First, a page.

Issue 6, Articles 22-23, 26 June 2000

Immediate reporting on violations of religious liberty and on religion in
communist and post-communist lands.



Monday 26 June 2000

by Geraldine Fagan, Keston News Service

In addition to being prevented from receiving their spiritual teacher JUNSEI
TERASAWA, who was refused an entry visa to Russia in early June (see
separate KNS article), the Moscow community of the Buddhist order of
Nipponzan Myohoji has encountered five refusals to their applications to
reregister under Russia's 1997 law on religion. On 22 February the news
agency Blagovest-info reported that the order had been informed that their
application for reregistration had not even been considered. According to the
report, assistant director of the main Moscow department of justice
VLADIMIR ZHBANKOV had explained in writing that this was in accordance
with Article 11 Point 9 of the 1997 law, as the group had submitted `an
incomplete portfolio of documents'. On 16 June SERGEI KOROSTILYOV,
one of four monks in the Moscow community, told Keston that although the
group had registered for the first time at the beginning of 1997, the main
Moscow department of justice had failed to reregister them on five occasions.
`We submitted everything on time but there was constantly some kind of
pretext given not to reregister us - they don't give us an outright refusal, just
delay after delay. They won't tell us, either in writing or verbally, which
documents are missing.'

Speaking to Keston on 21 June, Zhbankov maintained that Nipponzan Myohoji
had not been reregistered due to `illiteracy in legal matters'. With some pride,
he volunteered that his department had `even denied the Anglican church
reeregistration when they didn't submit the proper documentation, but once
they did we reregistered them'. Although his department knew which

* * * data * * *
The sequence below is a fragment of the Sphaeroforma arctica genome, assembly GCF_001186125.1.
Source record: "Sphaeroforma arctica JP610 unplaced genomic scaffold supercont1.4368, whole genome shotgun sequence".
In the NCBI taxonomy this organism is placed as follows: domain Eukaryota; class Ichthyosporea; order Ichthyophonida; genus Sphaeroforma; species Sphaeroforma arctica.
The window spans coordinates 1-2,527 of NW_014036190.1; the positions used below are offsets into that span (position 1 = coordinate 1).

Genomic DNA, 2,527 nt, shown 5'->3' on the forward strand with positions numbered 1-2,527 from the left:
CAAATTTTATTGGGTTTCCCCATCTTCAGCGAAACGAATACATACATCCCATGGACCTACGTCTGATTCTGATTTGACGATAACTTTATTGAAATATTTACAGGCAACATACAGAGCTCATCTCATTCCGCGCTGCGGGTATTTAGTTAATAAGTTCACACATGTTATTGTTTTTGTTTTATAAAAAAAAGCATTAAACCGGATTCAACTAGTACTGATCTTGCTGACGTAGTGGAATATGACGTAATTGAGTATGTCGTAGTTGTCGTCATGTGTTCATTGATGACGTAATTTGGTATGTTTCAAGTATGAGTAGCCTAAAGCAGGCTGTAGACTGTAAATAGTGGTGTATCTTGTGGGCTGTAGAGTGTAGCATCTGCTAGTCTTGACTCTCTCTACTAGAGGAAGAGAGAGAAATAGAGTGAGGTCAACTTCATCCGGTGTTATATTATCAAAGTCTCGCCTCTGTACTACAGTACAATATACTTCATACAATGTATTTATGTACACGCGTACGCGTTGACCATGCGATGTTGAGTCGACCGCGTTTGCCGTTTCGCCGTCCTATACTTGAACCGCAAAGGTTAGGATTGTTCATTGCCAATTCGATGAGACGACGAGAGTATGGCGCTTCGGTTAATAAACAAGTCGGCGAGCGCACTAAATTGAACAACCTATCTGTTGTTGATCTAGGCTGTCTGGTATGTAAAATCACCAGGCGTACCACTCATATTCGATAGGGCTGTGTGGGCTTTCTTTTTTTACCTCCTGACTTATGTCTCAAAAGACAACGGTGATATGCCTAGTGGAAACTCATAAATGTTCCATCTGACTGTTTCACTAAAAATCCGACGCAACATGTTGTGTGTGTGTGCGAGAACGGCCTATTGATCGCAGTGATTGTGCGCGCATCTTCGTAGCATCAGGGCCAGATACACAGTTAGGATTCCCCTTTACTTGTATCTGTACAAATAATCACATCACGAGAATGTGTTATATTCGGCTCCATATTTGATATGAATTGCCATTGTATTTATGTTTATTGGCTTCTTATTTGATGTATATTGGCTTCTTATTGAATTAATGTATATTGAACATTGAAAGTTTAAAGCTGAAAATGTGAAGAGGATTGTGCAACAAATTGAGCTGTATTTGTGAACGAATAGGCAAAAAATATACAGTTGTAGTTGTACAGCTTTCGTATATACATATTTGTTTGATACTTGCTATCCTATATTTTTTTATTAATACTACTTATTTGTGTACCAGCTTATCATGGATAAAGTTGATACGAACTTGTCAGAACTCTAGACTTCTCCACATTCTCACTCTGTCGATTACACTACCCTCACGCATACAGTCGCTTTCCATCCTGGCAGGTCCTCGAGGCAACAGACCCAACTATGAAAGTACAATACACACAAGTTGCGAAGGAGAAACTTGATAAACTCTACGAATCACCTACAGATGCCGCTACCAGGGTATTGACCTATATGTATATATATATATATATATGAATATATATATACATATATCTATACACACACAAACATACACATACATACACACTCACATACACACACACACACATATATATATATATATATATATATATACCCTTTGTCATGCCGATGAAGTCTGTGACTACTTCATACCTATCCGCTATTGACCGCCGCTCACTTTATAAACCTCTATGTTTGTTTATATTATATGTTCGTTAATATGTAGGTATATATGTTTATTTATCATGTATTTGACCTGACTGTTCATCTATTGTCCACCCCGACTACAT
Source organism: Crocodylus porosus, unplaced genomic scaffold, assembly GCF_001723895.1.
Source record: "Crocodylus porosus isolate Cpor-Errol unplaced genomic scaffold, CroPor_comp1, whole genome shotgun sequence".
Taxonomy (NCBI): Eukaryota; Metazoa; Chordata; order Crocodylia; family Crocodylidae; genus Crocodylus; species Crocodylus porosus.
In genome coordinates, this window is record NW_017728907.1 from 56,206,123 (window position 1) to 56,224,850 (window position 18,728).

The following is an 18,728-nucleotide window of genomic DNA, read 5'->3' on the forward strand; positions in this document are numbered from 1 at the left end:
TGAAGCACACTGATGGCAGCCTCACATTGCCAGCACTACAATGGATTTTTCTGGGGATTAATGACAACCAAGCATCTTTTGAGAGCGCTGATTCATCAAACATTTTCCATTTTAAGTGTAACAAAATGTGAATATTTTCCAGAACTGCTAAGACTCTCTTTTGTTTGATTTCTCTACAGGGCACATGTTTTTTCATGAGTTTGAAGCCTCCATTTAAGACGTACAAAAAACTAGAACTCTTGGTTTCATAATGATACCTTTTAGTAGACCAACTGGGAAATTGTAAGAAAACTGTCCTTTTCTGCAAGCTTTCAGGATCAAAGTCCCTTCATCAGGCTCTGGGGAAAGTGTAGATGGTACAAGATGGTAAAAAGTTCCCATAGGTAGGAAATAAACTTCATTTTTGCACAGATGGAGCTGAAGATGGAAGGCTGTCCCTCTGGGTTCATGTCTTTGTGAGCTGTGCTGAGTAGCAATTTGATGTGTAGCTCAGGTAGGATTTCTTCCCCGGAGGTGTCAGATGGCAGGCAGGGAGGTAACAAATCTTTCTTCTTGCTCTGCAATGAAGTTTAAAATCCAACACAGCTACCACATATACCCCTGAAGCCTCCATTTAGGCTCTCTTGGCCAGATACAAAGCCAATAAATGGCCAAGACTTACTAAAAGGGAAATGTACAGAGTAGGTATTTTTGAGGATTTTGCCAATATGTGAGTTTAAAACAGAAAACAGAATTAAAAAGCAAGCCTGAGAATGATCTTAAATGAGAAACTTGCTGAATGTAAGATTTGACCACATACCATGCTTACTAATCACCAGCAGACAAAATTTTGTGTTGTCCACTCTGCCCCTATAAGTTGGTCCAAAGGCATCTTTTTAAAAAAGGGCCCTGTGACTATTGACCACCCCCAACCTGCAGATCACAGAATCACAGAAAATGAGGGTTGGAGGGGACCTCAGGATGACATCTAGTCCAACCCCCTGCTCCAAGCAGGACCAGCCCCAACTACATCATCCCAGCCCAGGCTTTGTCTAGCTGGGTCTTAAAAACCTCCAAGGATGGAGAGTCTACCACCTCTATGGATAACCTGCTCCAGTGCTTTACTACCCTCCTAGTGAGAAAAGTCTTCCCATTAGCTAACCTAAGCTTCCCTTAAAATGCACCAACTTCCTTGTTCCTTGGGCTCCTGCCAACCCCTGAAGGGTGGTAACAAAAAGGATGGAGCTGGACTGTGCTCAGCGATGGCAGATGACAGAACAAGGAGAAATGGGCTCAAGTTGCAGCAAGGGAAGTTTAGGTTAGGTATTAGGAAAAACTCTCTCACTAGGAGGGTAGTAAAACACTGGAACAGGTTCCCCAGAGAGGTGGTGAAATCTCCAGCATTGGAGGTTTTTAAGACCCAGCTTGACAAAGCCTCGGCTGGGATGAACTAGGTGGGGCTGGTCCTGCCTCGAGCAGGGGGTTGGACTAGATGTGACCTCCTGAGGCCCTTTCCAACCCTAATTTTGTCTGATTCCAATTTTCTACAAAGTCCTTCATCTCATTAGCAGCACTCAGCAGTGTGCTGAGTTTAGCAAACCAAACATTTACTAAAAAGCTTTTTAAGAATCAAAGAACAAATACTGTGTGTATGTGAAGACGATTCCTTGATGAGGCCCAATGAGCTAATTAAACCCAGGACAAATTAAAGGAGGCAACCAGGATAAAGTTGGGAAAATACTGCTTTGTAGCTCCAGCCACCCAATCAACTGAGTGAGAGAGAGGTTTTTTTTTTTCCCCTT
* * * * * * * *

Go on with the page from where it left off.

documents were missing from the Buddhists' application, Zhbankov said, it
was not obliged to inform them: `We don't provide commentaries or explain
the law - that's beyond the bounds of our responsibility. We just enumerate
which parts of the law have not been met.'

Korostilyov believes that reregistration under the 1997 law on religion was
conceived as a mere formality, `but in practice it is designed to weed out small,
new groups which don't matter.' From the order's dealings with the Russian
authorities, he said, it had become clear that they are hostile to the fact that
Nipponzan Myohoji originates outside Russia and has connections abroad.

Monday 26 June 2000

by Anna Vassilyeva, Keston News Service

The bishop of the Crimean diocese of the True Orthodox Church has
complained that the city authorities in the town of Feodosiya on the Black Sea
coast have barred a parish from further use of a building after imposing what he
believes to be an excessive rent that the parish could not afford. Father
VALERI LAPKOVSKY, who had struggled to lead the parish for the past nine
years, gave up the battle last March. Without a building and without a priest,
the parish has disintegrated. The official from Feodosiya city council involved
in the decision to bar the parish from using the building on Chelnokov Street
avoided repeated attempts by Keston News Service to reach him by telephone.